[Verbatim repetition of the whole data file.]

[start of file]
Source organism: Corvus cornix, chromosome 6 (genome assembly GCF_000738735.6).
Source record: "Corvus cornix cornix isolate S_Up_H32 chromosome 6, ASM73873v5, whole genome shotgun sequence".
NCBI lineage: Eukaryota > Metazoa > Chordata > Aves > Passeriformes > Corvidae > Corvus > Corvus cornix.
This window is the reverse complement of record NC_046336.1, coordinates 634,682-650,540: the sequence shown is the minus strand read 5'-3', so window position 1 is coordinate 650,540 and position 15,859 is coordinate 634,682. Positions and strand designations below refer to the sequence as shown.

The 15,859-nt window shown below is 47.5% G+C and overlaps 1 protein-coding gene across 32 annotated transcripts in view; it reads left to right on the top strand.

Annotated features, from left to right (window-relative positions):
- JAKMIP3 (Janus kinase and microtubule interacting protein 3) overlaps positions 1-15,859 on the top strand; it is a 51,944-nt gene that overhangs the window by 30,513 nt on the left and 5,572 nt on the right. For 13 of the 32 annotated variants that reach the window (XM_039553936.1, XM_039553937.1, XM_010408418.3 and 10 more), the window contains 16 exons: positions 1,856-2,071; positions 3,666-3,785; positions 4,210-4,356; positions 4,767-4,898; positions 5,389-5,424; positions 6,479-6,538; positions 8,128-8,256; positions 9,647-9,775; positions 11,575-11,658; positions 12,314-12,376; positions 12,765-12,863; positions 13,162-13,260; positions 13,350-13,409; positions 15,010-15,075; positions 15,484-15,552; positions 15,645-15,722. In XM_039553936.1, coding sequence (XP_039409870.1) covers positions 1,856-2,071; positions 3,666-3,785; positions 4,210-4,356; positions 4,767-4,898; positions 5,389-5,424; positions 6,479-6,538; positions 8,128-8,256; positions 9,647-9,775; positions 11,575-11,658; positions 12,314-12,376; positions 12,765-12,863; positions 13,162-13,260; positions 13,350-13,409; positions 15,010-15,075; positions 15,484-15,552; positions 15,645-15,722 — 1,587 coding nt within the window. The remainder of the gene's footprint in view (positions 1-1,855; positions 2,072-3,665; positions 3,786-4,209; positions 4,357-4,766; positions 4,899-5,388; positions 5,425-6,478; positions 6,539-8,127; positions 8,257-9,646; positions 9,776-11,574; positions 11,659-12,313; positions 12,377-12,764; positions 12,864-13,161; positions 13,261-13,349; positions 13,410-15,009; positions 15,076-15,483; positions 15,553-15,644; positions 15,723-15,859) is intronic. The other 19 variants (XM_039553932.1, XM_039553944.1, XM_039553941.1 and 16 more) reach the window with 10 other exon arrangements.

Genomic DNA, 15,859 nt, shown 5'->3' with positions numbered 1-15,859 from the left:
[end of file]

Source organism: Corvus cornix, chromosome 6 (genome assembly GCF_000738735.6).
Source record: "Corvus cornix cornix isolate S_Up_H32 chromosome 6, ASM73873v5, whole genome shotgun sequence".
NCBI lineage: Eukaryota > Metazoa > Chordata > Aves > Passeriformes > Corvidae > Corvus > Corvus cornix.
This window is the reverse complement of record NC_046336.1, coordinates 634,682-650,540: the sequence shown is the minus strand read 5'-3', so window position 1 is coordinate 650,540 and position 15,859 is coordinate 634,682. Positions and strand designations below refer to the sequence as shown.

The 15,859-nt window shown below is 47.5% G+C and overlaps 1 protein-coding gene across 32 annotated transcripts in view; it reads left to right on the top strand.

Annotated features, from left to right (window-relative positions):
- JAKMIP3 (Janus kinase and microtubule interacting protein 3) overlaps positions 1-15,859 on the top strand; it is a 51,944-nt gene that overhangs the window by 30,513 nt on the left and 5,572 nt on the right. For 13 of the 32 annotated variants that reach the window (XM_039553936.1, XM_039553937.1, XM_010408418.3 and 10 more), the window contains 16 exons: positions 1,856-2,071; positions 3,666-3,785; positions 4,210-4,356; positions 4,767-4,898; positions 5,389-5,424; positions 6,479-6,538; positions 8,128-8,256; positions 9,647-9,775; positions 11,575-11,658; positions 12,314-12,376; positions 12,765-12,863; positions 13,162-13,260; positions 13,350-13,409; positions 15,010-15,075; positions 15,484-15,552; positions 15,645-15,722. In XM_039553936.1, coding sequence (XP_039409870.1) covers positions 1,856-2,071; positions 3,666-3,785; positions 4,210-4,356; positions 4,767-4,898; positions 5,389-5,424; positions 6,479-6,538; positions 8,128-8,256; positions 9,647-9,775; positions 11,575-11,658; positions 12,314-12,376; positions 12,765-12,863; positions 13,162-13,260; positions 13,350-13,409; positions 15,010-15,075; positions 15,484-15,552; positions 15,645-15,722 — 1,587 coding nt within the window. The remainder of the gene's footprint in view (positions 1-1,855; positions 2,072-3,665; positions 3,786-4,209; positions 4,357-4,766; positions 4,899-5,388; positions 5,425-6,478; positions 6,539-8,127; positions 8,257-9,646; positions 9,776-11,574; positions 11,659-12,313; positions 12,377-12,764; positions 12,864-13,161; positions 13,261-13,349; positions 13,410-15,009; positions 15,076-15,483; positions 15,553-15,644; positions 15,723-15,859) is intronic. The other 19 variants (XM_039553932.1, XM_039553944.1, XM_039553941.1 and 16 more) reach the window with 10 other exon arrangements.

Genomic DNA, 15,859 nt, shown 5'->3' with positions numbered 1-15,859 from the left: